An image from the book Beautiful Blackbird, written and illustrated by Ashley Bryan.

Indigo Arts Alliance, an organization committed to cultivating the artistic development of artists of African descent, launches the Beautiful Blackbird Children’s Book Festival — in homes across the state. The event was created to honor legendary children’s author and illustrator Ashley Bryan, whose award-winning picture book Beautiful Blackbird is a celebration of Blackness. Indigo, in partnership with I’m Your Neighbor Books and the Diverse BookFinder, will use the festival to celebrate children’s books and their creators from across the African diaspora.

Unable to engage with readers in person, the Beautiful Blackbird Children’s Book Festival is bringing the festival to homes by providing book read-alouds, creator interviews, dance instruction, art projects and more by video over a nine-week period this summer on Hundreds of children served by Portland Housing Authority and Portland Parks & Recreation will get books and activities delivered directly to them ensuring book access and engagement at home during the summer months.

“The Beautiful Blackbird Children’s Book Festival is one of several Indigo programs that bring real, actionable change to Maine’s arts and culture sector,” said Marcia Minter, Indigo’s co-founder. “It is our commitment to raise readers who see themselves reflected in the literature they consume and to cultivate artists who understand the necessity of that representation.”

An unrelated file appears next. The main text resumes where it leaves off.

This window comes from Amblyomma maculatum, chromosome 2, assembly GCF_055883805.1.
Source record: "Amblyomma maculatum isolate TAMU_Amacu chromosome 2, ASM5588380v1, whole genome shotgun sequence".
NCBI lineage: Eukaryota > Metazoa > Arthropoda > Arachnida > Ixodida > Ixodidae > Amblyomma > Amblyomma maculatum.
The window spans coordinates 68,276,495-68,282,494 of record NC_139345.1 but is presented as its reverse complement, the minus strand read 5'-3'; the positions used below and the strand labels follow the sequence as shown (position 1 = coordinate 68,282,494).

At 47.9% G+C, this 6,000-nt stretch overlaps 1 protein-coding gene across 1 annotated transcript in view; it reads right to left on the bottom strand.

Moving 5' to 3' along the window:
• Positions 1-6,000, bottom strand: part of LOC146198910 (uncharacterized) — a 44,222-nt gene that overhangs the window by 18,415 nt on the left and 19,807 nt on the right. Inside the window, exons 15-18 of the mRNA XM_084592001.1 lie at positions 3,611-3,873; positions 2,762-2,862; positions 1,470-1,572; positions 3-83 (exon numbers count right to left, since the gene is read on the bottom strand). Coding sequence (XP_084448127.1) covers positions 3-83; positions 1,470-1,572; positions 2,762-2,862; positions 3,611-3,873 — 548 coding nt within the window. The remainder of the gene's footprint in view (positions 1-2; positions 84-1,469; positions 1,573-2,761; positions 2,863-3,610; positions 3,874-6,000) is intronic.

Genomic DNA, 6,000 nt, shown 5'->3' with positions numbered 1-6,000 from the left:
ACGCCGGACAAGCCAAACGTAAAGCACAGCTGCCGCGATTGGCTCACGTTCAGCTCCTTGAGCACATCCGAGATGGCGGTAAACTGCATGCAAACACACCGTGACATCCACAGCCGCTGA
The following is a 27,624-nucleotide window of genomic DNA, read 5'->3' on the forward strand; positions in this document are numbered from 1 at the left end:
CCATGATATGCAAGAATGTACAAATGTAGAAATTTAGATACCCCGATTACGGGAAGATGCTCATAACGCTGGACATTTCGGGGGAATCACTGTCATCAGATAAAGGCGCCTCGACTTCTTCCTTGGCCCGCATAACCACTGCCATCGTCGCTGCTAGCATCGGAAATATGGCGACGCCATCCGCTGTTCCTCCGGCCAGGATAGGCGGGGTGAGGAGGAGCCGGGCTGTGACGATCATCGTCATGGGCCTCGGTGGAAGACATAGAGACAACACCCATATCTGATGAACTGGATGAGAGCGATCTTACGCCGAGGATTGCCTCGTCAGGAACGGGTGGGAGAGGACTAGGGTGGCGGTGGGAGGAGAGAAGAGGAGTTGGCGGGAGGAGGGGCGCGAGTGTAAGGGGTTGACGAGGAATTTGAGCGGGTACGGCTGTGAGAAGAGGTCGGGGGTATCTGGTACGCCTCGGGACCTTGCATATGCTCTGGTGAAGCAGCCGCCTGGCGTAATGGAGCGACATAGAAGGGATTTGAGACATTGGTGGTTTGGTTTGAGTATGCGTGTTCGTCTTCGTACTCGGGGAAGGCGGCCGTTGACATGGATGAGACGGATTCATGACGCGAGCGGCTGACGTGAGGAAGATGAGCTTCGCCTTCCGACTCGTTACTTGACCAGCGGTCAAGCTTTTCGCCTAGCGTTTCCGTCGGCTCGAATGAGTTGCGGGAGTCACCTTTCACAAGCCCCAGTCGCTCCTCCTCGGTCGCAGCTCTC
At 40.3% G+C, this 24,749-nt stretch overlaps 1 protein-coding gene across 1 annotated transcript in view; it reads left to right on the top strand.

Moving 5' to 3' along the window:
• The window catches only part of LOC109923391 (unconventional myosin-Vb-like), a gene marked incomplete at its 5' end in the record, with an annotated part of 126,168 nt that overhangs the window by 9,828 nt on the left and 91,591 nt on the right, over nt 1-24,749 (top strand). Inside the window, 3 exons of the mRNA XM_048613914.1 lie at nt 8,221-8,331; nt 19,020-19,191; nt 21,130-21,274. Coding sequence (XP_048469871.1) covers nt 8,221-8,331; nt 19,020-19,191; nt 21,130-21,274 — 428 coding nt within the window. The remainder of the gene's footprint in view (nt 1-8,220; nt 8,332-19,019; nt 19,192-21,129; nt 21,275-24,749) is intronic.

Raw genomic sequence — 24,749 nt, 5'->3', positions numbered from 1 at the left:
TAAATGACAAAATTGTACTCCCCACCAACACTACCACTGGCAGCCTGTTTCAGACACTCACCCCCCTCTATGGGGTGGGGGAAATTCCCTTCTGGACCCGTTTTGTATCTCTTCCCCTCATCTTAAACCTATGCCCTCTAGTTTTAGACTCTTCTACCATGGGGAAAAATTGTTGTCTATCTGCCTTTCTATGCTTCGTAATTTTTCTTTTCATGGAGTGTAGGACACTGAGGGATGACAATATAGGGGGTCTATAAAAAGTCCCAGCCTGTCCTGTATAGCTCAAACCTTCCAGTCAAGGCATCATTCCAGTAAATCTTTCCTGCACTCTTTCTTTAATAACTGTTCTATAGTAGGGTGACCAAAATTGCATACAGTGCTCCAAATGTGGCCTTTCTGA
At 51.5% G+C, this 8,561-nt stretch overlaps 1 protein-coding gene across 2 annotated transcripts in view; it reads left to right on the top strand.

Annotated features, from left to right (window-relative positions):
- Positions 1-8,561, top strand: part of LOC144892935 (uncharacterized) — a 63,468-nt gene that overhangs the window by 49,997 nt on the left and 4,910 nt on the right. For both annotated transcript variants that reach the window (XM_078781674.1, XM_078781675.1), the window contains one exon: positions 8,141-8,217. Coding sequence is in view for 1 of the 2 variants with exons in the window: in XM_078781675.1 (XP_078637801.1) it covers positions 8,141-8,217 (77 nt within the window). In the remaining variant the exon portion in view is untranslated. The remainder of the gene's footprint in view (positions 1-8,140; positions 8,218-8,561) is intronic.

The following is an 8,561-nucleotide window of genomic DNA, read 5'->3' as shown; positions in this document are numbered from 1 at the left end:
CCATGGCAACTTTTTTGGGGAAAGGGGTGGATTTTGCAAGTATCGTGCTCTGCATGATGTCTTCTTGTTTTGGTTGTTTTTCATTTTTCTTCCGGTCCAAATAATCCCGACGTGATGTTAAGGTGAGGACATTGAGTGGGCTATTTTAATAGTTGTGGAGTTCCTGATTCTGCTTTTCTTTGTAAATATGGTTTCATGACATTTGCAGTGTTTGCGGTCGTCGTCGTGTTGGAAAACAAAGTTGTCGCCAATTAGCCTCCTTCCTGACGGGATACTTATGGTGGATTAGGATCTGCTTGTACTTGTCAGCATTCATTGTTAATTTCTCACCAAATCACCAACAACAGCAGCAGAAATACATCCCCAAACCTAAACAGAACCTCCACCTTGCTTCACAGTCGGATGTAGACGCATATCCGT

This year’s featured picture books and creators include Ashley Bryan, the author and illustrator of Beautiful Blackbird; Daniel Minter, illustrator of Going Down Home with Daddy; Francie Latour, author of Auntie Luce’s Talking Paintings; Lesa Cline-Ransome and James E. Ransome, creators of Overground Railroad; Kelly Starling Lyons, author of Sing a Song; Munir D. Mohammed, illustrator of Wherever I Go; and Samara Cole Doyon, author of Magnificent Homespun Brown. The festival also features Omar Mohamed, co-creator of the graphic novel When Stars are Scattered. These books represent the modern and historically African-American experience but also the experience of recent immigrants from Ethiopia, Somalia and Haiti.

“We are proud to have retooled and redesigned this festival so we could bring it directly to families and children,” said Indigo co-founder Marcia Minter. “It honors diversity, respects all cultures, and builds a strong sense of community for all of us. We’re looking forward to seeing how it grows.”